Spannerhead Dot

Styling Faux Pas:
Overly Anthropomorphic Design

July 13, 2011 by Matt

Mazda RX-8

Let’s talk about this. It’s clearly an aesthetic disease that afflicts multiple automakers’ design departments. Some of the best and brightest in our constellation of marques have been seduced by the urge, on occasion, to anthropomophize the front end of their cars. In other words, to design the elements on the front of a car in such a way that it bears an unmistakable resemblance to the anatomy of a human face:

Chrysler Sebring

Some will say, “All cars have a pair of headlights and an emblem in the middle; why aren’t you saying that all cars have ‘eyes’ and a ‘nose’?” I take their point; ultimately, there is something undeniably humanizing about the presence, in particular, of two headlights. We’re all drawn to human-looking “eyes,” in whatever form they appear. In fact, the case could even be made that that’s part of the reason why humans and cars have bonded in such significant ways. We feel a connection to our cars in part because they have certain styling elements that remind us of ourselves, and it helps give them a “personality” we relate to and feel affection for. A negative example of this would be the infamous Tucker sedan of the late ’40s, which broke with tradition and added a third headlight to the center of the fascia:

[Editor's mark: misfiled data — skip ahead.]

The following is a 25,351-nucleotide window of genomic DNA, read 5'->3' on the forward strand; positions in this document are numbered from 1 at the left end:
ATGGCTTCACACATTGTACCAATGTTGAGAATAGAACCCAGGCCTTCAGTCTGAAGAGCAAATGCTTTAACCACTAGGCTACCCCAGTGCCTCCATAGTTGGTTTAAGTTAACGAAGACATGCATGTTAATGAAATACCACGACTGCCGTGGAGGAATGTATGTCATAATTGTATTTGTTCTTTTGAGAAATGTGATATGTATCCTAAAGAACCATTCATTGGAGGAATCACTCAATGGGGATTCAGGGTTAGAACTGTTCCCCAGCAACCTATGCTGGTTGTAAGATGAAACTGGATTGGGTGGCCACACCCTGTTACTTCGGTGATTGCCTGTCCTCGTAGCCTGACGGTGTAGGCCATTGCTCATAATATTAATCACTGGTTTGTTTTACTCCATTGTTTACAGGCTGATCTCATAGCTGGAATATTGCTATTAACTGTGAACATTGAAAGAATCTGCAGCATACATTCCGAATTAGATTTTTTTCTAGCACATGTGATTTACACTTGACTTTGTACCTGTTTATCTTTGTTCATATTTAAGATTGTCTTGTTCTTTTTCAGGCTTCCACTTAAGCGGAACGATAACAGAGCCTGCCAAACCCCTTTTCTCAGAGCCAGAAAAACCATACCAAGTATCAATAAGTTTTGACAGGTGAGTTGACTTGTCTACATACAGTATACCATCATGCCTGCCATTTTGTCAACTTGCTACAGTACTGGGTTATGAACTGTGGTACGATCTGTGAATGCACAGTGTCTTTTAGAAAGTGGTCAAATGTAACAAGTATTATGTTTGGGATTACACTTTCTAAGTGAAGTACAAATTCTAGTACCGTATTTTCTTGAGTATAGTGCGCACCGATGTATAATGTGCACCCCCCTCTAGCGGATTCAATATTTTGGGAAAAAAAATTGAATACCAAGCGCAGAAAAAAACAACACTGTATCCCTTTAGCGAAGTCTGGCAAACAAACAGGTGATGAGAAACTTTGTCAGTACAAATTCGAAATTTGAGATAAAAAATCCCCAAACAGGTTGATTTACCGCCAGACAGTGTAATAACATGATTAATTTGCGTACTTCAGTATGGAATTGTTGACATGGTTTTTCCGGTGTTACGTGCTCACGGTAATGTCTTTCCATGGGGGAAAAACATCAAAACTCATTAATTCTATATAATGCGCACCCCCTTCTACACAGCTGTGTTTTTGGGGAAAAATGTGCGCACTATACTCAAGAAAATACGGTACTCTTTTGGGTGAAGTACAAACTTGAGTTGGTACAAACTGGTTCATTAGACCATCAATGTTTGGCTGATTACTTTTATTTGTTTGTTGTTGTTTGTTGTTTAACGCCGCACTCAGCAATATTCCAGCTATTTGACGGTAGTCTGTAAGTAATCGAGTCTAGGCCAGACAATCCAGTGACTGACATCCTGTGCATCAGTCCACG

48 Tucker Sedan

Granted, there were other reasons the Tucker flopped besides the off-putting, “un-human” look of the car’s front. But I do believe the addition of that third “eye” contributed to its icy reception, in that it made the car look more alienating, and less human.

Ferrari 612

So, we’ve established that designing cars that look at least a little human in their features is an accepted—even desirable—practice. That said, certain automakers definitely go overboard. The most egregious offender of late has been, I’m sad to say as a fan of the brand, Mazda. They’ve pulled out all the stops and adopted smiling faces as a design feature across their model range. The most prominent example is probably the Mazda 3:

Mazda 3

I mean, the car is just cartoonishly happy. If I owned one, what if, say, I wasn’t in a happy mood that day? I can’t think of many things more annoying that driving around in a “happy” car when my emotions don’t reflect my car’s “emotional state.” If you’re going to make my car’s face have nearly literal eyes, nose and a mouth, fine, but for heaven’s sake, make it expressionless.

C6 Corvette

Here’s hoping this blight on the automotive design landscape passes quickly, and cars look more like cars again, and less like us.

Filed under: Aesthetics, Styling Faux Pas


  1. David says:

    I too have made the same observation about the Mazda 3. I dislike its looks specifically because it has a big stupid grin. I think this approach as been used effectively on the recent muscle car remakes like the Dodge Charger. It looks aggressive which is works for it (especially when used as a police car).

    • Matt says:

      Totally agree about the Charger’s intimidating fascia. One pulls up behind you with its lights on, and you know it means business. :)

  2. John D says:

    But Matt, I thought you WERE happy all the time… ;)

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